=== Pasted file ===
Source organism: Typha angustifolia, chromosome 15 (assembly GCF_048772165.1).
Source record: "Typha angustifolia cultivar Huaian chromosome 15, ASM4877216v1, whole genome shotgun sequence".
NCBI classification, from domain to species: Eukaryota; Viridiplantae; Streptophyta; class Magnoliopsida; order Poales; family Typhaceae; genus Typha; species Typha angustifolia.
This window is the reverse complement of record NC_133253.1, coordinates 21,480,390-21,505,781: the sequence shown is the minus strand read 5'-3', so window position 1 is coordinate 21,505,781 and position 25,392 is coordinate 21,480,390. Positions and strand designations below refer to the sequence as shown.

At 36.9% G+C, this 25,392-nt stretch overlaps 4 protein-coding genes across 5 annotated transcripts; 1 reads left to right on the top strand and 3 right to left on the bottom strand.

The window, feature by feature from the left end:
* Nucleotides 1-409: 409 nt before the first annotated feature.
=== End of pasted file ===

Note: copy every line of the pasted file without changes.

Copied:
Source organism: Typha angustifolia, chromosome 15 (assembly GCF_048772165.1).
Source record: "Typha angustifolia cultivar Huaian chromosome 15, ASM4877216v1, whole genome shotgun sequence".
NCBI classification, from domain to species: Eukaryota; Viridiplantae; Streptophyta; class Magnoliopsida; order Poales; family Typhaceae; genus Typha; species Typha angustifolia.
This window is the reverse complement of record NC_133253.1, coordinates 21,480,390-21,505,781: the sequence shown is the minus strand read 5'-3', so window position 1 is coordinate 21,505,781 and position 25,392 is coordinate 21,480,390. Positions and strand designations below refer to the sequence as shown.

At 36.9% G+C, this 25,392-nt stretch overlaps 4 protein-coding genes across 5 annotated transcripts; 1 reads left to right on the top strand and 3 right to left on the bottom strand.

The window, feature by feature from the left end:
* Nucleotides 1-409: 409 nt before the first annotated feature.